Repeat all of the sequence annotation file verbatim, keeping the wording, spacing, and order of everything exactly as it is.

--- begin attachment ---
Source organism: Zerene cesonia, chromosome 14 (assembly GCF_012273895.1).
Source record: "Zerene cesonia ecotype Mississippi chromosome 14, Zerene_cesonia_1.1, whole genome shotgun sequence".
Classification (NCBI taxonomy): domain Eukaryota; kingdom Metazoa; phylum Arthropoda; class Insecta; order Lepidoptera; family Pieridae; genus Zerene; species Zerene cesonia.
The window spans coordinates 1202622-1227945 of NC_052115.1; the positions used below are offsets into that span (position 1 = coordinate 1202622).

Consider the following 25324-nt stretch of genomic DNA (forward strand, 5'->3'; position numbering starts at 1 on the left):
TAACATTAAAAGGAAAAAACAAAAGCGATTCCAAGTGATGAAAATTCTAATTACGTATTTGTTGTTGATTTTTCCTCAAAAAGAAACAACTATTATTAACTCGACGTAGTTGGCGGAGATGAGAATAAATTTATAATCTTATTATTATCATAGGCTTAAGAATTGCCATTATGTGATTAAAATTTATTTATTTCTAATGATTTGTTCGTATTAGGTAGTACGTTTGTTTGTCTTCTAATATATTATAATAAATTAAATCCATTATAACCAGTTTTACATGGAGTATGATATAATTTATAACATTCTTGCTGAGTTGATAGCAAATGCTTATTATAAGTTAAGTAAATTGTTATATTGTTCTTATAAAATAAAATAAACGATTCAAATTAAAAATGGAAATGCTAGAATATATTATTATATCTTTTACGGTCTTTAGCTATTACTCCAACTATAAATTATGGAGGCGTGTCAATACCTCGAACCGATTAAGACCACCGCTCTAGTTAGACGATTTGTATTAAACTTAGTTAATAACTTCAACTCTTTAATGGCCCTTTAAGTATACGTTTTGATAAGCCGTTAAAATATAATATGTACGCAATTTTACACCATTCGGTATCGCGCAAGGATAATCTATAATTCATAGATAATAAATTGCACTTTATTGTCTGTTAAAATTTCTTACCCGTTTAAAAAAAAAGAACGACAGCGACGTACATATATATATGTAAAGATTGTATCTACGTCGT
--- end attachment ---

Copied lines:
Source organism: Zerene cesonia, chromosome 14 (assembly GCF_012273895.1).
Source record: "Zerene cesonia ecotype Mississippi chromosome 14, Zerene_cesonia_1.1, whole genome shotgun sequence".
Classification (NCBI taxonomy): domain Eukaryota; kingdom Metazoa; phylum Arthropoda; class Insecta; order Lepidoptera; family Pieridae; genus Zerene; species Zerene cesonia.
The window spans coordinates 1202622-1227945 of NC_052115.1; the positions used below are offsets into that span (position 1 = coordinate 1202622).

Consider the following 25324-nt stretch of genomic DNA (forward strand, 5'->3'; position numbering starts at 1 on the left):
TAACATTAAAAGGAAAAAACAAAAGCGATTCCAAGTGATGAAAATTCTAATTACGTATTTGTTGTTGATTTTTCCTCAAAAAGAAACAACTATTATTAACTCGACGTAGTTGGCGGAGATGAGAATAAATTTATAATCTTATTATTATCATAGGCTTAAGAATTGCCATTATGTGATTAAAATTTATTTATTTCTAATGATTTGTTCGTATTAGGTAGTACGTTTGTTTGTCTTCTAATATATTATAATAAATTAAATCCATTATAACCAGTTTTACATGGAGTATGATATAATTTATAACATTCTTGCTGAGTTGATAGCAAATGCTTATTATAAGTTAAGTAAATTGTTATATTGTTCTTATAAAATAAAATAAACGATTCAAATTAAAAATGGAAATGCTAGAATATATTATTATATCTTTTACGGTCTTTAGCTATTACTCCAACTATAAATTATGGAGGCGTGTCAATACCTCGAACCGATTAAGACCACCGCTCTAGTTAGACGATTTGTATTAAACTTAGTTAATAACTTCAACTCTTTAATGGCCCTTTAAGTATACGTTTTGATAAGCCGTTAAAATATAATATGTACGCAATTTTACACCATTCGGTATCGCGCAAGGATAATCTATAATTCATAGATAATAAATTGCACTTTATTGTCTGTTAAAATTTCTTACCCGTTTAAAAAAAAAGAACGACAGCGACGTACATATATATATGTAAAGATTGTATCTACGTCGT